duration, assessment of the data was carried out semiannually by
an independent Data
Safety Monitoring Board (DSMB) to determine trends.
Results of the EPT (Estrogen + Progestrone) Arm of WHI
During the 10th interim analysis of the data from the EPT arm of
the study (May 31, 2002), the DSMB found that the adverse effects
disease originally noted during the fifth interim analysis in 1999 persisted.
Moreover, the increased incidence of breast cancer had crossed the designated
boundary and the global index. This supported a finding of overall harm for
ETP. The DSMB concluded that the evidence of harm for breast cancer, coronary
disease, stroke and thromboembolic events outweighed the evidence of benefit
for fractures and colorectal cancer. Because the overall risks of ETP
outweighed its benefits, on July 9, 2002, after an average of
5.2 years of observation, the study arm evaluating the combined
placebo was halted.
It is important to notice that the arm of the WHI study designed to examine
the use of unopposed estrogen, CEE 0.625 mg daily, was not terminated.
When the EPT arm of the study was halted, participants using the study
drug, Prempro, had an increased incidence of 26% of breast cancer,
stroke, 29% ofcoronary heart disease events, and 110% of thromboembolic
events. On the benefits side, they experienced a 37% reduction in colorectal
cancer and 34% reduction in hip fractures. But these reductions were not
sufficient to offset the increased risk. It
to point out that there was no difference in mortality rates between the
EPT and the placebo groups.
Because relative risks are confusing and often misunderstood, the
results were also reported in absolute values, expressed in the
number of additional
for treated women-years.
Thus among 10,000 women taking EPT for a year, there will be 8 more cases
breast cancer, 8 more strokes, 8 more pulmonary embolic events, and 7 more
myocardial infarctions, but 6 fewer colorectal cancers and 5 fewer hip
fractures. Although the absolute risk for an individual woman remains quite
per year), when counting all events over the 5.2 years of the trial, the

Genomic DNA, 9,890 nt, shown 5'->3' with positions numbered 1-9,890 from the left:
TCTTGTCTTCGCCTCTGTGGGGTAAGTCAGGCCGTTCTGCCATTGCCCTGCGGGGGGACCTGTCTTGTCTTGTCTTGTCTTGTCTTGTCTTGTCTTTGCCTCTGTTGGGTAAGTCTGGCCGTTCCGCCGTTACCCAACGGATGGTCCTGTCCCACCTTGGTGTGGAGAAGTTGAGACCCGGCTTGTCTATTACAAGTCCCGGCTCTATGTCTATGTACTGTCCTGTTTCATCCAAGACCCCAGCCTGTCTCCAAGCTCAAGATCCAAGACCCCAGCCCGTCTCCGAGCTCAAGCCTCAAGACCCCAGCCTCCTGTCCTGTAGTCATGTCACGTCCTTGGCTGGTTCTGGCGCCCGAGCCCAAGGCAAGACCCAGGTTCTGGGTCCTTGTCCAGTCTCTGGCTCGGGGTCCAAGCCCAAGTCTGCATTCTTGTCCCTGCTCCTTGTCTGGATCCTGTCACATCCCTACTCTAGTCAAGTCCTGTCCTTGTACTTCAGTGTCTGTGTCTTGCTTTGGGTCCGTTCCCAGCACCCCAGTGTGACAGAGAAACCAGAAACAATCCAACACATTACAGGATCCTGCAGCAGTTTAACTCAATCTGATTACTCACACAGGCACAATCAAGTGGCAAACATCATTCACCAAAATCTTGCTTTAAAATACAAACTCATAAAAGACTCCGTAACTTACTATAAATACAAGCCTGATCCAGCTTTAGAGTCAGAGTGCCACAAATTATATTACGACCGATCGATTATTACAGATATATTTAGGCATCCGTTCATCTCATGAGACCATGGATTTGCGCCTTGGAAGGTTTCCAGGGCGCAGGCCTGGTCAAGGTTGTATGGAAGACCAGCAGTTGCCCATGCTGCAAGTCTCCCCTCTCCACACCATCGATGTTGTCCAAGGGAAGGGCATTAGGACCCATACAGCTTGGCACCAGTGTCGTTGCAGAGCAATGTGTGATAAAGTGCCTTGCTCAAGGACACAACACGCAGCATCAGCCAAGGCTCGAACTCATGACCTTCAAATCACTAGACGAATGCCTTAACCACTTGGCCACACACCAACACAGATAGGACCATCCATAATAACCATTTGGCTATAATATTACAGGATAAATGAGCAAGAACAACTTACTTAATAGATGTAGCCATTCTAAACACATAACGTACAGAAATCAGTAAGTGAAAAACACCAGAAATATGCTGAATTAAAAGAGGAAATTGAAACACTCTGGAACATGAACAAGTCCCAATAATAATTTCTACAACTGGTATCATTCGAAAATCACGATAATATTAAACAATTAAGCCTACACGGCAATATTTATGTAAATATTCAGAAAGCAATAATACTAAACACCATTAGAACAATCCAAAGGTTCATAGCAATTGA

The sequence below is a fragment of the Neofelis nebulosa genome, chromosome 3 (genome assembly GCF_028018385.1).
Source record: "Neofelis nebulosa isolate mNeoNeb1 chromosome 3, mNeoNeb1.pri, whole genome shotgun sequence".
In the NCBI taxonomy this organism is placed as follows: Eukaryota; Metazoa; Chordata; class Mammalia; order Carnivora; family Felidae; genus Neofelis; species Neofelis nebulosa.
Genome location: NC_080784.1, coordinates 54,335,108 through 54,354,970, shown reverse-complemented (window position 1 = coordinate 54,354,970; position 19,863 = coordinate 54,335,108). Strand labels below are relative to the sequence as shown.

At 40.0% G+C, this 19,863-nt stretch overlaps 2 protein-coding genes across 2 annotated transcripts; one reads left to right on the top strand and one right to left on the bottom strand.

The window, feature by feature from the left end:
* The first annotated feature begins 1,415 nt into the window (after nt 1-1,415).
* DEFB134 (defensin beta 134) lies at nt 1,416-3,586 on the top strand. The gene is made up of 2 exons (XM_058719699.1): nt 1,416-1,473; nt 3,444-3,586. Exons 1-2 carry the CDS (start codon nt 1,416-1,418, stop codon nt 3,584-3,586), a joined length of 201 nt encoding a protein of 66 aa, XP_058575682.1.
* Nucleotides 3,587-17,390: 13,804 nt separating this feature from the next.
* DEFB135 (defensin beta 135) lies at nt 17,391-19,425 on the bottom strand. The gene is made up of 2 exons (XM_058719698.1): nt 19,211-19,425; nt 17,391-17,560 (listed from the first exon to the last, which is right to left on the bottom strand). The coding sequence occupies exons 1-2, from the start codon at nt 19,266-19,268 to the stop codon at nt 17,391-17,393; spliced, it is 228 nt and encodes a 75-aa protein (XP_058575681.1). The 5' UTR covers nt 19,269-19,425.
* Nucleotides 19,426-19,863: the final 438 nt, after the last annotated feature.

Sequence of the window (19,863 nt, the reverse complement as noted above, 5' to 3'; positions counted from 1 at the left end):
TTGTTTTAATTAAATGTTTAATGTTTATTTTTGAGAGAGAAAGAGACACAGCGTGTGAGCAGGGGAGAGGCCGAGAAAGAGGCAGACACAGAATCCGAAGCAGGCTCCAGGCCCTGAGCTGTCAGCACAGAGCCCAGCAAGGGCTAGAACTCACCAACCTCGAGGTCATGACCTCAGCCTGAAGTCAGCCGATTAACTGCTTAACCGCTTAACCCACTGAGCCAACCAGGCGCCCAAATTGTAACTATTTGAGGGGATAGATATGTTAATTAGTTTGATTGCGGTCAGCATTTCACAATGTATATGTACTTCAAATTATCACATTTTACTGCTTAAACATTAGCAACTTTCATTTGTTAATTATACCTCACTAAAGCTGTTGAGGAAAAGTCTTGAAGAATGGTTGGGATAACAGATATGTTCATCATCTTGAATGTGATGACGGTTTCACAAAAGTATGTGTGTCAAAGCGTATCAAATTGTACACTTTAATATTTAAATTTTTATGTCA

number of women experiencing a global index event was about 100 more per
taking EPT than in those taking placebo.
Extrapolating to the population
at large to a longer treatment duration, the use of EPT could account
tens of thousands additional adverse events. Because of this, the Writing
Group for the WHI concluded that EPT should not be prescribed for
the purpose of preventing cardiovascular disease, stroke, colon
cancer or fractures.
These results do not preclude prescribing EPT for the purpose
of alleviating vasomotor symptoms, night sweats, vaginal dryness and
that affect a large number of menopausal women. Indeed, the ability of
ET/EPT to relieve vasomotor symptoms remains unquestioned and unequalled
currently available medical or alternative therapies.
The WHI did not
assess vasomotor symptoms relief; in fact, women with severe hot flashes
excluded from the study. Consequently, the major benefits and the most
for prescribing EPT were not considered in the risk- benefit ratio and
in the assessment of the global index. Had this been done, and had the
symptomatic women with significant hot flashes, it is likely that the
risk-benefit ratio might have yielded different results and perhaps
conclusion. Nevertheless, the data from the WHI study does provide valuable
which allows us to discuss benefits and risks of ETP more precisely and
more objectively, especially for asymptomatic postmenopausal women.
Impact of WHI on clinical practice